For a group $G$ and an element $a\in G,$ let $\langle a\rangle$ be the intersection of all subgroups of $G$ containing $a.$ If $G = \langle a\rangle$ for some $a \in G,$ then $G$ is cyclic. Determine with proof the number of cyclic subgroups of $\mathbb{Z}_9\times \mathbb{Z}_{15}$. Find, with justification, a non-cyclic proper subgroup of $\mathbb{Z}_9\times \mathbb{Z}_{15}.$

By Lagrange's Theorem, the order of each subgroup should divide $135,$ which has $4\cdot 2 = 8$ factors. I tried considering the number of cyclic subgroups of each possible order and deduced from considering the orders of elements of $\mathbb{Z}_9\times \mathbb{Z}_{15}$ that the orders for cyclic subgroups are $1, 3, 5, 9, 15, 45.$ The only subgroup with order $1$ is the trivial subgroup, and this is also a cyclic subgroup. The cyclic subgroups of order $3$ seem to be $\langle (0,5)\rangle = \{(0,0), (0,5), (0,10)\}, \langle (3,0)\rangle, \langle (3,5)\rangle, \langle (3,10)\rangle, \langle (6,5)\rangle, \langle (6,10)\rangle.$ However, I'm not sure how to find the number of cyclic subgroups of larger orders.

As for a non-cyclic subgroup, I think it suffices to find a subgroup of order $27$, since no cyclic subgroup has this order. Or there might be a simpler approach.

  • $\begingroup$ The subgroup consisting of $\{(0,0),(0,5),(0,10),(3,0),(3,5),(3,10),(6,0),(6,5),(6,10)\}$ has $9$ elements, each of order $3$, so it's not cyclic (it's like $\mathbb Z_3\times\mathbb Z_3$) $\endgroup$ – J. W. Tanner Jan 8 at 1:02
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    $\begingroup$ @J.W.Tanner Nit picky, but, all the nonidentity elements have order $3$. $\endgroup$ – Chris Custer Jan 8 at 5:14
  • $\begingroup$ Yes, @ChrisCuster $\endgroup$ – J. W. Tanner Jan 8 at 5:18

The only chances for cyclic subgroups are for those of order dividing the order of $G$. So, as one way of going at this, we could count the number of elements of order $1,3,5,9,15,27$ and $45$.

To do that, we can use the fact that the order of any element of $(a,b)\in G$ is $\rm{lcm}(|a|,|b|)$.

So, to get you started, of course we only have one element of order $1$. We have $\varphi(3)=2$ elements of order $3$ in $\Bbb Z_9$ and also, by the same reasoning, $2$ in the cyclic $\Bbb Z_{15}$. Forming ordered pairs, and pairing each element of order $3$ up with an element whose order divides $3$, we get a total of $8$ elements of $G$ of order $3$. Since, noting once again that each cyclic group of order $3$ has two elements of order $3$, we get a grand total of $4$ subgroups of order $3$.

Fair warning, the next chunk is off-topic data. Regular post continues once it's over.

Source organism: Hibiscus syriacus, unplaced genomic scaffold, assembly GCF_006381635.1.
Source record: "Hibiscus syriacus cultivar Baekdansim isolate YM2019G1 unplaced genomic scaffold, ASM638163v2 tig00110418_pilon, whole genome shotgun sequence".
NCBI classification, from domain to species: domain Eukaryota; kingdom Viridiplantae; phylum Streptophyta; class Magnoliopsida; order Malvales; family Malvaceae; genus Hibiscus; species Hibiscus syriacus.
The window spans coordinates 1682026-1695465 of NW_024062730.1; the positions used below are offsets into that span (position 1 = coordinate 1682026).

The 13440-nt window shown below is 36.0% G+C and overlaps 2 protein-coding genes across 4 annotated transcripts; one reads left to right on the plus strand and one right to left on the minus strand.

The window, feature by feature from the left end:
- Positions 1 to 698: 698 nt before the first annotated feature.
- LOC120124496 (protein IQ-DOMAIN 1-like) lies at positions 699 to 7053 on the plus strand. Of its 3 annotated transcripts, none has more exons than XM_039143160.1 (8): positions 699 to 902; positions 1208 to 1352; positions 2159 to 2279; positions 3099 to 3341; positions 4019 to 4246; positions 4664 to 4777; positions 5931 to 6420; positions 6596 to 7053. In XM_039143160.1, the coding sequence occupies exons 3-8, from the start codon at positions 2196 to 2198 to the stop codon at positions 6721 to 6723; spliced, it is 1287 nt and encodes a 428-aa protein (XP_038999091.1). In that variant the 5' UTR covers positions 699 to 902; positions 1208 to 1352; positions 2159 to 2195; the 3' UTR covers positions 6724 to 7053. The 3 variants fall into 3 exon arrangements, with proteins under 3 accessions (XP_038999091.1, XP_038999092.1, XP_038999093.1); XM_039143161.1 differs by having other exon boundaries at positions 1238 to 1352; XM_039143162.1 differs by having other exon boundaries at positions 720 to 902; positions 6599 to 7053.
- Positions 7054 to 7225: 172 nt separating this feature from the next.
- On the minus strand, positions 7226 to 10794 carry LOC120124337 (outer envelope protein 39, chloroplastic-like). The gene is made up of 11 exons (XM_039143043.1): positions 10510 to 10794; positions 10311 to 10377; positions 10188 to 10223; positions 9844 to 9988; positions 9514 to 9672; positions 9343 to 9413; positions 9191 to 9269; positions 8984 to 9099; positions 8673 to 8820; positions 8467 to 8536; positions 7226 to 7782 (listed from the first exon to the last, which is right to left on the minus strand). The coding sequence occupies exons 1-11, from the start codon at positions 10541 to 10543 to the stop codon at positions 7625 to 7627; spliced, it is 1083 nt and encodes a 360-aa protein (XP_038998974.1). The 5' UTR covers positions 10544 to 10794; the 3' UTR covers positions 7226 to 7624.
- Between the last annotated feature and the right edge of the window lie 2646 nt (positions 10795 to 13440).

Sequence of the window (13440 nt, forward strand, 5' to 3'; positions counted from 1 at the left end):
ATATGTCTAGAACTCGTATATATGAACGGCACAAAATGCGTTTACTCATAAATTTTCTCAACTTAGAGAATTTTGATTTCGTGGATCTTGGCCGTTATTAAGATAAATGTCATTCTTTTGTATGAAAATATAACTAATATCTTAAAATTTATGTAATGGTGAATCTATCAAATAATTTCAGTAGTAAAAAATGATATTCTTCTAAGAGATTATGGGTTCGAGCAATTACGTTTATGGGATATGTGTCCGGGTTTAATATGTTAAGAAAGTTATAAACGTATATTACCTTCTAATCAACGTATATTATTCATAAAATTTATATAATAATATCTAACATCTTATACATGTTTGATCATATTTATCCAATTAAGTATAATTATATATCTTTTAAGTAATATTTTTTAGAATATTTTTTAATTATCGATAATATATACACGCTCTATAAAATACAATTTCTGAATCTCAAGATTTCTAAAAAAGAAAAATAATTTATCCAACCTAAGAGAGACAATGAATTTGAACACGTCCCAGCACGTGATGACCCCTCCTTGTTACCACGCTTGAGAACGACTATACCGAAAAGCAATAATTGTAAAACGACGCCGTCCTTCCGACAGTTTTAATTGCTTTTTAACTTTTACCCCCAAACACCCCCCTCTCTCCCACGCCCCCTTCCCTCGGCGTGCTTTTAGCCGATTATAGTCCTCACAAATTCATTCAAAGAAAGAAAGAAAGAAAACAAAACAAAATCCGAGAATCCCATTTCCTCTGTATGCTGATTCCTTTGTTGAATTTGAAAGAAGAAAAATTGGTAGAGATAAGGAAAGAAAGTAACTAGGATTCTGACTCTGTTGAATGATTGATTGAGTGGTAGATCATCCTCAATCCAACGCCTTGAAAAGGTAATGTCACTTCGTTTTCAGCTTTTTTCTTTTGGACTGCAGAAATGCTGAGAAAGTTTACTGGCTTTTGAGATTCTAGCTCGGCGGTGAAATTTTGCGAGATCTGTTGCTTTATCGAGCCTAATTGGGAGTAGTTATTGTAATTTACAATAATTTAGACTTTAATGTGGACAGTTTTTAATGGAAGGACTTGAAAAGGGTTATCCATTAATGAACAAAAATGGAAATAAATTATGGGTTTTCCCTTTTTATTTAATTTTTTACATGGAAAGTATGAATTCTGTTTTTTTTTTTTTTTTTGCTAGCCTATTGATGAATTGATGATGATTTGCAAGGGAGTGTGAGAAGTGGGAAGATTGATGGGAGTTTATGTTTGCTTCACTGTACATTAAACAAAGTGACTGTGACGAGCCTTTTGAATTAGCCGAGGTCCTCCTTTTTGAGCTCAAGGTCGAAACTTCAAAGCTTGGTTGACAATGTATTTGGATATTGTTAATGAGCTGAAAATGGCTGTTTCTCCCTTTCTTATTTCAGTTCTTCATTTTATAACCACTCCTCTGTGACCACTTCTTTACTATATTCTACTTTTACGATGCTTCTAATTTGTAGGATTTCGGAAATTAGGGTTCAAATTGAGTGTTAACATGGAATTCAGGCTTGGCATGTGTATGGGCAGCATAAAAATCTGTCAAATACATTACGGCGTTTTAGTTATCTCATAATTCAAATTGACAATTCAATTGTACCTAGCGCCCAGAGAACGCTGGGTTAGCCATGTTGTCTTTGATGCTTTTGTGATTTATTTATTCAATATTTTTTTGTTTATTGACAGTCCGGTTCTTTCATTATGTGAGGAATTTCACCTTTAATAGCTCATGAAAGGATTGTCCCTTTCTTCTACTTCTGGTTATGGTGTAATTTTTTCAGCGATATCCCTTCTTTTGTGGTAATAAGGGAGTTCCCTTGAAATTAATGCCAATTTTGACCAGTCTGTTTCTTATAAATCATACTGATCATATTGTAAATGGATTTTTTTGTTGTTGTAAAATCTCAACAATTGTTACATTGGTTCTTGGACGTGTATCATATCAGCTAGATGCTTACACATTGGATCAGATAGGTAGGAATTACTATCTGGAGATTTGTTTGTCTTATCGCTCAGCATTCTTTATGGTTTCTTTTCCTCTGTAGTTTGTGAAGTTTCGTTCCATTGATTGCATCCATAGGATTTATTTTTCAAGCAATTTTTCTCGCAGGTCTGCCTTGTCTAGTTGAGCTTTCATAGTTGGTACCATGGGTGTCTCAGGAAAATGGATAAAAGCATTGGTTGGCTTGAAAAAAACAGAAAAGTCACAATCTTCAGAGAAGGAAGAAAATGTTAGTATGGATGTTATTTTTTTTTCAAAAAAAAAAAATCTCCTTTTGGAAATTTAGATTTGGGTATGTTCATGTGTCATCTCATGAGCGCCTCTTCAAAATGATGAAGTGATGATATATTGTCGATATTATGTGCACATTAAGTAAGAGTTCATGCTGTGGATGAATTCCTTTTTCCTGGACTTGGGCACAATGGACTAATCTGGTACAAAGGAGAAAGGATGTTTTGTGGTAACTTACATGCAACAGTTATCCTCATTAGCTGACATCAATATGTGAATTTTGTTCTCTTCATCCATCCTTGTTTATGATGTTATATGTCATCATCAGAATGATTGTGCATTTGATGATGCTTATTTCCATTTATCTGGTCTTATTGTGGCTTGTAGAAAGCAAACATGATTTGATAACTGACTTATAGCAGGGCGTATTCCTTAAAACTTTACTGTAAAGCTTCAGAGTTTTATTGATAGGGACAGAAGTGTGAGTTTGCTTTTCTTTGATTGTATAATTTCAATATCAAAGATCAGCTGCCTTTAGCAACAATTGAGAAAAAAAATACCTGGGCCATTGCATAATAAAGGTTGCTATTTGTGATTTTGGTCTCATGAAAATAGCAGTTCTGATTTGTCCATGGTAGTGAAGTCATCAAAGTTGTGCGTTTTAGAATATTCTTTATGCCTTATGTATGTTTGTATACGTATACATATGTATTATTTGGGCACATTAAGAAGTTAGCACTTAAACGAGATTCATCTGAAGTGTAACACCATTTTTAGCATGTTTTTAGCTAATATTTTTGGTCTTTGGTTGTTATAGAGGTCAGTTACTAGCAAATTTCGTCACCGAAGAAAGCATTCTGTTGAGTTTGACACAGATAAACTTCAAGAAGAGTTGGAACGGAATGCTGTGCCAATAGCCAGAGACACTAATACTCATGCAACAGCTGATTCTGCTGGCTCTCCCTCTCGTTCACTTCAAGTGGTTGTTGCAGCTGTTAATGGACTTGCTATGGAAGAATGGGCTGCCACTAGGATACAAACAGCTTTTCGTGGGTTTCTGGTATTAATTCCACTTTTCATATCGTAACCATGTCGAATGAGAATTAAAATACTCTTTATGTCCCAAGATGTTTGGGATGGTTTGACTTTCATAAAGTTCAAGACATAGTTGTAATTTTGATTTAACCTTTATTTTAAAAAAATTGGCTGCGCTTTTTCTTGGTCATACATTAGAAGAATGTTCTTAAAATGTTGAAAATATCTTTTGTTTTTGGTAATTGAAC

We now have five more factors to do this for. Better you than me. Just kidding. Let's look at $5$. Since $\varphi(5)=4$, there are four elements of order five in $\Bbb Z_{15}$. Since we have to pair these with the identity in the other factor, we get a total of $4$ elements of order $5$, hence only one subgroup of $G$ of order $5$.

Now for $9$. We have $6$ elements of order nine in $\Bbb Z_9$. We cam pair each of them with anything of order dividing nine in the other factor, $\Bbb Z_{15}$. Those are the elements of order dividing three, of course, and there are three. So we get $18$ elements of order $9$. But each cyclic subgroup of order nine has $\varphi(9)=6$ elements of order nine. That makes $18/6=3$ cyclic subgroups of order nine.

For $15$, we have two elements of order $3$ in the first factor, and four elements of order $5$ in the second. Thus we have $8$ elements of order $15$, plus eight in the second factor times three elements of order dividing three in the first, to give $24$ more, for a total of $32$, just enough, $32/\varphi(15)=32/8=4$, to form four cyclic subgroups of order $15$.

I think I'll leave the last two, $27$ and $45$, for you.

Finally, for part two, it's fairly easy to see that you have a subgroup isomorphic to $\Bbb Z_3\times\Bbb Z_3$, or $\Bbb Z_9\times\Bbb Z_3$, say.


To be sure, Cauchy's theorem will guarantee that we have a cyclic subgroup with the order of any given prime divisor of 135. Some examples, if (j,9) = 1, then <(j,0)> has order 9 and if (m,15) = 1, then <(0,m)> has order 15 (if 15 divides km, then 15 divides k and the smallest such k is 15, same argument for 9). Also, the order of <(1,1)> is lcm(9,15) = 45 (if (k,k) = (0,0), k = 9R = 15S. Then 9 and 15 both divide k). So the order of <(a,b)> is completely contingent on the gcd's (9,a) and (15,b), so I would use that to get the rest of the cyclic subgroups of other orders dividing 135.


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